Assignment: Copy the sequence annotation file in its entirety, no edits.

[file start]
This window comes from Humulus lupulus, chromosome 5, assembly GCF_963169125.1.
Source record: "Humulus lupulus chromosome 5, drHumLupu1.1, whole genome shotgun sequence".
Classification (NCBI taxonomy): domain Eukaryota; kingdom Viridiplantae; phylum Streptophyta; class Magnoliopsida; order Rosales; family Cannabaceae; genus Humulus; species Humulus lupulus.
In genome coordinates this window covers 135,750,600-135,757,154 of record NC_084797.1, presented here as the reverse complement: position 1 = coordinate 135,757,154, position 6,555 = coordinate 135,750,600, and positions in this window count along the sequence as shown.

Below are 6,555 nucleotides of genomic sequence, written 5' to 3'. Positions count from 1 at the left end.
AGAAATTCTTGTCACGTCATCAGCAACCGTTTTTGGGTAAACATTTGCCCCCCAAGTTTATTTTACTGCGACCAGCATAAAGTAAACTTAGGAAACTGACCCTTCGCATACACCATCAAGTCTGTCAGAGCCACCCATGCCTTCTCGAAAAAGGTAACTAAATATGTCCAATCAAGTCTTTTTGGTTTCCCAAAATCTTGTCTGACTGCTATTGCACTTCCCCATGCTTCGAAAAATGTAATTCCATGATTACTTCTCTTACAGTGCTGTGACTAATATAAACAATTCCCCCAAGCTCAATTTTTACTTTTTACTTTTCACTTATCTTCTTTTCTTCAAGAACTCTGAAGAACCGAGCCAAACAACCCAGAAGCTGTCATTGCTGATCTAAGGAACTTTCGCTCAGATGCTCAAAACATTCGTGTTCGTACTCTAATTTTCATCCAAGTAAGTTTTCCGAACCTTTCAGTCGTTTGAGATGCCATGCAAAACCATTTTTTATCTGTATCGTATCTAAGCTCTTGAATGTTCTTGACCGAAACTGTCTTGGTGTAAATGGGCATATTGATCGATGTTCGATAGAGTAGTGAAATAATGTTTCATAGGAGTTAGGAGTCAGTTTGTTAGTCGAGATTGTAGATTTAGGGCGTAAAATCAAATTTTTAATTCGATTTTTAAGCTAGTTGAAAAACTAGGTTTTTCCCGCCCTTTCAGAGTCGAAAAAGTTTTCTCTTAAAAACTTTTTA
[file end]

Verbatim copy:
This window comes from Humulus lupulus, chromosome 5, assembly GCF_963169125.1.
Source record: "Humulus lupulus chromosome 5, drHumLupu1.1, whole genome shotgun sequence".
Classification (NCBI taxonomy): domain Eukaryota; kingdom Viridiplantae; phylum Streptophyta; class Magnoliopsida; order Rosales; family Cannabaceae; genus Humulus; species Humulus lupulus.
In genome coordinates this window covers 135,750,600-135,757,154 of record NC_084797.1, presented here as the reverse complement: position 1 = coordinate 135,757,154, position 6,555 = coordinate 135,750,600, and positions in this window count along the sequence as shown.

Below are 6,555 nucleotides of genomic sequence, written 5' to 3'. Positions count from 1 at the left end.
AGAAATTCTTGTCACGTCATCAGCAACCGTTTTTGGGTAAACATTTGCCCCCCAAGTTTATTTTACTGCGACCAGCATAAAGTAAACTTAGGAAACTGACCCTTCGCATACACCATCAAGTCTGTCAGAGCCACCCATGCCTTCTCGAAAAAGGTAACTAAATATGTCCAATCAAGTCTTTTTGGTTTCCCAAAATCTTGTCTGACTGCTATTGCACTTCCCCATGCTTCGAAAAATGTAATTCCATGATTACTTCTCTTACAGTGCTGTGACTAATATAAACAATTCCCCCAAGCTCAATTTTTACTTTTTACTTTTCACTTATCTTCTTTTCTTCAAGAACTCTGAAGAACCGAGCCAAACAACCCAGAAGCTGTCATTGCTGATCTAAGGAACTTTCGCTCAGATGCTCAAAACATTCGTGTTCGTACTCTAATTTTCATCCAAGTAAGTTTTCCGAACCTTTCAGTCGTTTGAGATGCCATGCAAAACCATTTTTTATCTGTATCGTATCTAAGCTCTTGAATGTTCTTGACCGAAACTGTCTTGGTGTAAATGGGCATATTGATCGATGTTCGATAGAGTAGTGAAATAATGTTTCATAGGAGTTAGGAGTCAGTTTGTTAGTCGAGATTGTAGATTTAGGGCGTAAAATCAAATTTTTAATTCGATTTTTAAGCTAGTTGAAAAACTAGGTTTTTCCCGCCCTTTCAGAGTCGAAAAAGTTTTCTCTTAAAAACTTTTTA